Scientific Name: Reticulitermes flavipes (Kollar)
Color: Creamy brown
Shape: Long, narrow, oval
Subterranean termites live in underground colonies or in moist
secluded areas aboveground that can contain up to 2 million members.
They build distinctive "mud tubes" to gain access to food
sources and to protect themselves from open air. Termite colonies
are organized into castes depending on tasks -- workers, soldiers
and reproductives. The characteristics of a subterranean termite
are dependent on the termite's role in the colony. Cream-colored
Worker subterranean termites are 1/8 to 3/8's of an inch in length.
Soldier subterranean termites are of a similar body length, but
are distinguished by their powerful mandibles. Solider termites
have cream-colored bodies and brown heads. Reproductive subterranean
termites are approximately one inch long.
Subterranean termites live underground and build tunnels, referred
to as mud tubes, to reach food sources. Like other termite species,
they feed on products containing cellulose. Subterranean termites
swarm in the spring -- groups of reproductive termites go off to
start new colonies.
Subterranean termites need contact with the soil to survive and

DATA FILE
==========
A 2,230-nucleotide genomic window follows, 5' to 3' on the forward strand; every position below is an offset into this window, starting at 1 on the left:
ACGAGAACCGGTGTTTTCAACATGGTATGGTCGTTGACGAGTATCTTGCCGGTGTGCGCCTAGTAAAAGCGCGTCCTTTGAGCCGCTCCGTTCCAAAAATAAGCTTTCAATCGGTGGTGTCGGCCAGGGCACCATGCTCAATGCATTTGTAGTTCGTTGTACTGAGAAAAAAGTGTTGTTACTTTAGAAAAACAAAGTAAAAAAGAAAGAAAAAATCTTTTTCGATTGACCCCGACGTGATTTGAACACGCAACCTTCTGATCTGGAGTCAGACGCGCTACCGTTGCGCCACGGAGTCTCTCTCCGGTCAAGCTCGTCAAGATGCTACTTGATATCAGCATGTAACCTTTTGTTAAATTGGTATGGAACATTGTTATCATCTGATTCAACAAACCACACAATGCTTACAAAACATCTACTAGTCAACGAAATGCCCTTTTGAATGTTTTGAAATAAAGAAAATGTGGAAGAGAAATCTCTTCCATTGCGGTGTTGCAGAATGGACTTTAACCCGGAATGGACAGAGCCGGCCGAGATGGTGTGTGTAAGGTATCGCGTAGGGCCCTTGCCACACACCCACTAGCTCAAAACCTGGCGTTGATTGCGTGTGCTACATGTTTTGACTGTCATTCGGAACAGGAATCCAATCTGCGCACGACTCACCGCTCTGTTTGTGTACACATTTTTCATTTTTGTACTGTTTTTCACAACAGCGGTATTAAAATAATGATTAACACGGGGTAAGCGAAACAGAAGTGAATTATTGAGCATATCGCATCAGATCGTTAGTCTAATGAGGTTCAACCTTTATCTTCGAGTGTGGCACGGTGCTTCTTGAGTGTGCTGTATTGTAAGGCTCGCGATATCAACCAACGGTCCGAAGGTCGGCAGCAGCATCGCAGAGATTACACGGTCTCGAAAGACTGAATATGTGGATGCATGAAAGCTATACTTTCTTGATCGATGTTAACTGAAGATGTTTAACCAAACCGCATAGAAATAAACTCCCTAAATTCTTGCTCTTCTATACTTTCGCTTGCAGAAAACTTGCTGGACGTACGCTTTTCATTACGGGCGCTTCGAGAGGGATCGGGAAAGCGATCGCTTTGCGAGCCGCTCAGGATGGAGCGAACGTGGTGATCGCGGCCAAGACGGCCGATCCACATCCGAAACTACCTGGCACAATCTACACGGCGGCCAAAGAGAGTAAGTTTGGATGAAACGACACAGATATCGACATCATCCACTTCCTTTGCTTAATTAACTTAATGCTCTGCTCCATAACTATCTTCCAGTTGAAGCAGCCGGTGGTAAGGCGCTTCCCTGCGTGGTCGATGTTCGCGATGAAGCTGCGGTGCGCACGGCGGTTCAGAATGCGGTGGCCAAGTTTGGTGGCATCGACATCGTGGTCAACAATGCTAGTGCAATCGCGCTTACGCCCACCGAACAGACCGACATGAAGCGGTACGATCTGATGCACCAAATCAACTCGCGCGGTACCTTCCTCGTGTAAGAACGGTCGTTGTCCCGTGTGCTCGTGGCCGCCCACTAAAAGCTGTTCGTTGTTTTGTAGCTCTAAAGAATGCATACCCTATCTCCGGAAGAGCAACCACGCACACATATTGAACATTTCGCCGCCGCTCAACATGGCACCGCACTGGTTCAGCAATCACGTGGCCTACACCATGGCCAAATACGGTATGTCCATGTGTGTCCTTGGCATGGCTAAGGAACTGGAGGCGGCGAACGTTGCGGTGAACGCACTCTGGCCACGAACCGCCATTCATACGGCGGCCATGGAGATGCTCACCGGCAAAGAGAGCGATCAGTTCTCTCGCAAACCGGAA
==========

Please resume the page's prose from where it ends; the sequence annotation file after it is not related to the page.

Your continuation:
live underground. They can build tunnels through cracks in concrete.
Subterranean Termites can be found in all 50 States.
Subterranean termites are by far the most destructive species. They
can collapse a building entirely, meaning possible financial ruin
for a homeowner. The hard, saw-toothed jaws of termites work like
shears and are able to bite off extremely small fragments of wood,
one piece at a time.
Avoid water accumulation near your home's foundation. Divert water
away with properly functioning downspouts, gutters and splash blocks.
Reduce humidity in crawl spaces with proper ventilation. Never bury
wood scraps or waste lumber in the yard. Most importantly, eliminate
wood contact with the soil. Maintain a one-inch gap between the
soil and wood portions of the building.
(Source: National Pest Management Association, et. al.)